We're not showing the full footage of the childbirth but you could see on her face just how much pain she was in. Sanchez said in the weeks after her birth that at the time of her most urgent need the nurses and deputies made her feel so rejected.
(BEGIN VIDEO CLIP) DIANA SANCHEZ, GAVE BIRTH BY HERSELF IN JAIL CELL: I felt helpless. Nobody was helping me. There were so many people there and nobody lifted a finger basically. It is indescribable. And what hurts me more though is the fact that nobody cared.
(END VIDEO CLIP)
CABRERA: Her attorney said Sanchez had been arrested on an identity theft charge for cashing a check that was written to her sister. The attorney adds Sanchez took full responsibility and was ultimately sentenced to two years' probation.
CNN's Scott McLean has been tracking the story for us. Scott, no medical help for the mom or the baby during the delivery. How are officials in Denver explaining this?
SCOTT MCLEAN, CNN NATIONAL CORRESPONDENT: Hey, Ana, so the Denver Sheriff Department which operates the jail said it did an internal review after this that found deputies did nothing wrong, that they followed protocol. But it also sent a statement that read in part to make sure nothing like this happens again. The Denver Sheriff Department has changed its policies to ensure that pregnancy inmates who are in any stage of labor are now transported immediately to the hospital.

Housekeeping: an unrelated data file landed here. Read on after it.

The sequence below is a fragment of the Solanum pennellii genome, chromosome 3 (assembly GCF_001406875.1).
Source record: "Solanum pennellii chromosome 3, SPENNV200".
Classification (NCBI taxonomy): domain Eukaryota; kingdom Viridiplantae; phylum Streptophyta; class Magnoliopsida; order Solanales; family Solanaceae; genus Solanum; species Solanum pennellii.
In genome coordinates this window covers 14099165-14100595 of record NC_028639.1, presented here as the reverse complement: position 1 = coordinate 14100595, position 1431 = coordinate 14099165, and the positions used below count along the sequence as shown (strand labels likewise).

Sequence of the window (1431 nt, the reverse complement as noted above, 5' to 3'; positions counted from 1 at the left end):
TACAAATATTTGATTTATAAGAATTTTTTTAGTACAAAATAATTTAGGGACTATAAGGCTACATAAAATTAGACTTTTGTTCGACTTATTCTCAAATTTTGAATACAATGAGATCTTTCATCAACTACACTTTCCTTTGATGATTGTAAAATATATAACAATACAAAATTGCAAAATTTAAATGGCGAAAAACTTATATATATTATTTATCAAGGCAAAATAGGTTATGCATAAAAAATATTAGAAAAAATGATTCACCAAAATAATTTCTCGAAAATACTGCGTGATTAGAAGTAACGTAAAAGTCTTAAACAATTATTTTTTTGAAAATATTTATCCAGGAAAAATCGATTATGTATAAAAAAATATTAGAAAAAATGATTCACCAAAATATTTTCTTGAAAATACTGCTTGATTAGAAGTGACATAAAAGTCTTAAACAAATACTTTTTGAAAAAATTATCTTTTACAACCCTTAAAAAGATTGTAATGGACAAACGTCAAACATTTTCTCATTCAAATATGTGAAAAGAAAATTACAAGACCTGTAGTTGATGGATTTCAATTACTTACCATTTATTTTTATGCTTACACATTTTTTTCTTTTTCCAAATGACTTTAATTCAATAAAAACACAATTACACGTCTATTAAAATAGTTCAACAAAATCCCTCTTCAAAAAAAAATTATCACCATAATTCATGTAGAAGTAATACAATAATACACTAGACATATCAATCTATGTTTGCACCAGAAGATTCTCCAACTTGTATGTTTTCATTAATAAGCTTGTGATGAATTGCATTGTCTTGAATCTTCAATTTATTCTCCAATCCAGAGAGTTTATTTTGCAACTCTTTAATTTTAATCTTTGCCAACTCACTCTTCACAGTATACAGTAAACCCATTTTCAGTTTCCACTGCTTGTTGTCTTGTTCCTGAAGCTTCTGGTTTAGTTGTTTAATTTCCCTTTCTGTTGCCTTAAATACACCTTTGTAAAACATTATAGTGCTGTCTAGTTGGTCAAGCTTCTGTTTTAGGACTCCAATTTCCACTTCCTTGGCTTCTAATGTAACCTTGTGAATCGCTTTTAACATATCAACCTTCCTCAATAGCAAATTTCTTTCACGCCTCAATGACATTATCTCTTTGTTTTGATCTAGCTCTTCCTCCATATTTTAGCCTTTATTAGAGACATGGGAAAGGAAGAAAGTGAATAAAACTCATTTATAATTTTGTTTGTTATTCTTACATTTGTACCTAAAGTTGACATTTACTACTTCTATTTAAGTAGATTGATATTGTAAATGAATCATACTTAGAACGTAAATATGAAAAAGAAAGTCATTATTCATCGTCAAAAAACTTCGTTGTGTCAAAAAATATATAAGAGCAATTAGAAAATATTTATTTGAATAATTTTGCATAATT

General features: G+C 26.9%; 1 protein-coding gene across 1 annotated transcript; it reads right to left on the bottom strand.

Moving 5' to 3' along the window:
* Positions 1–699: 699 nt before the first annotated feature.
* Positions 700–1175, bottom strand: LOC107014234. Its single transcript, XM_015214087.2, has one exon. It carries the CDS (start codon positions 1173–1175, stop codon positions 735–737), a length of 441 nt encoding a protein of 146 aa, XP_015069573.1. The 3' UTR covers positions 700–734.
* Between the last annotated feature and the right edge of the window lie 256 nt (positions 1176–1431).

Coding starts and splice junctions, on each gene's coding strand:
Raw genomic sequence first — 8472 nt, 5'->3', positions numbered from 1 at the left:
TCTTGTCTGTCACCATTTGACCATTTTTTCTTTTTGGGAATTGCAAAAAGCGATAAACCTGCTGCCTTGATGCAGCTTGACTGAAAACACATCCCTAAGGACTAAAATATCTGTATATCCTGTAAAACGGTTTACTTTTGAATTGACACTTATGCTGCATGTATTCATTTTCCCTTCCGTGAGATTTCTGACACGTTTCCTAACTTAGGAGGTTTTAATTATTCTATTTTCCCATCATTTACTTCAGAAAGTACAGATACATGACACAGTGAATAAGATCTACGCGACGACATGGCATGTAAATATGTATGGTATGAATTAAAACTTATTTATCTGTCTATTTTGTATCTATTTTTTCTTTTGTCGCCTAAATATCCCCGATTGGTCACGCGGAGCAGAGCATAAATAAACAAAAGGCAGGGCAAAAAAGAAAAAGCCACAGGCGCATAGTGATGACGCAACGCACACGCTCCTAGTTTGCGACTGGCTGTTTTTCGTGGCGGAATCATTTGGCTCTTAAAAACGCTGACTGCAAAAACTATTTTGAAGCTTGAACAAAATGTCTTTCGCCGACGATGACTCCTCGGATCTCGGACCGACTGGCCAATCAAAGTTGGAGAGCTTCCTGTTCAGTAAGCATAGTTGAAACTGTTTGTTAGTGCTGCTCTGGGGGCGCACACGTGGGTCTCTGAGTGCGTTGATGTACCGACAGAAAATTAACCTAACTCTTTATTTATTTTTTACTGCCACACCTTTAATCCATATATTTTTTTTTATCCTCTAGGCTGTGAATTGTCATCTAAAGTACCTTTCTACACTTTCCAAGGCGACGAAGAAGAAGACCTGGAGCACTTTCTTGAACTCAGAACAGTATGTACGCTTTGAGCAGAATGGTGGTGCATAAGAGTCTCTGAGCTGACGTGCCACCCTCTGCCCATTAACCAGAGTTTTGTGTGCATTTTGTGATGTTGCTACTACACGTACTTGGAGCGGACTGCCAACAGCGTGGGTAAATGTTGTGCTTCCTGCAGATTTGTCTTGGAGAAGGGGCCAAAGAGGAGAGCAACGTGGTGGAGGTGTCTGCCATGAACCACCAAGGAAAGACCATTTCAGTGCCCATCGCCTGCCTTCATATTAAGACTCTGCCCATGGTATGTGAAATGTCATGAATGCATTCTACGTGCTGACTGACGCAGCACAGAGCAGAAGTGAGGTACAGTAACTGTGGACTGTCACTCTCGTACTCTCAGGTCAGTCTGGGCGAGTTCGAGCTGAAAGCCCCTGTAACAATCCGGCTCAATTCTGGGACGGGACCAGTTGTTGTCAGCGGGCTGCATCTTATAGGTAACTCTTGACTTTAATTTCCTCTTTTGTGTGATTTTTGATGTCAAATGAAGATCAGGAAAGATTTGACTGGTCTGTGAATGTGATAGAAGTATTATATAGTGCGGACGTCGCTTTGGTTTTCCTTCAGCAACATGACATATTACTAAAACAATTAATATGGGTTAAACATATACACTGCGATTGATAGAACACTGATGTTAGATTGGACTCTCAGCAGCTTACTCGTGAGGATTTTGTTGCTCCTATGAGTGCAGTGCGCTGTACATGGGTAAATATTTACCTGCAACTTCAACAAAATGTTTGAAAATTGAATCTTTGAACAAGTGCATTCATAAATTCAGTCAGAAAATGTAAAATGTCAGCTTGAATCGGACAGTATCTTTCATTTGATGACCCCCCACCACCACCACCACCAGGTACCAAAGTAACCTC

Now surveillance video from inside of her cell shows that she was brought breakfast around 5:00 in the morning that day. And that is when she says she first informed the guards that she was having contractions. A couple of hours later you could see in the footage that she's knocking on the door to that cell to try to get someone's attention because according to the lawsuit that is when her water broke.
Her lawyer Mari Newman explains what happened about 15 minutes later, listen.
(BEGIN VIDEO CLIP)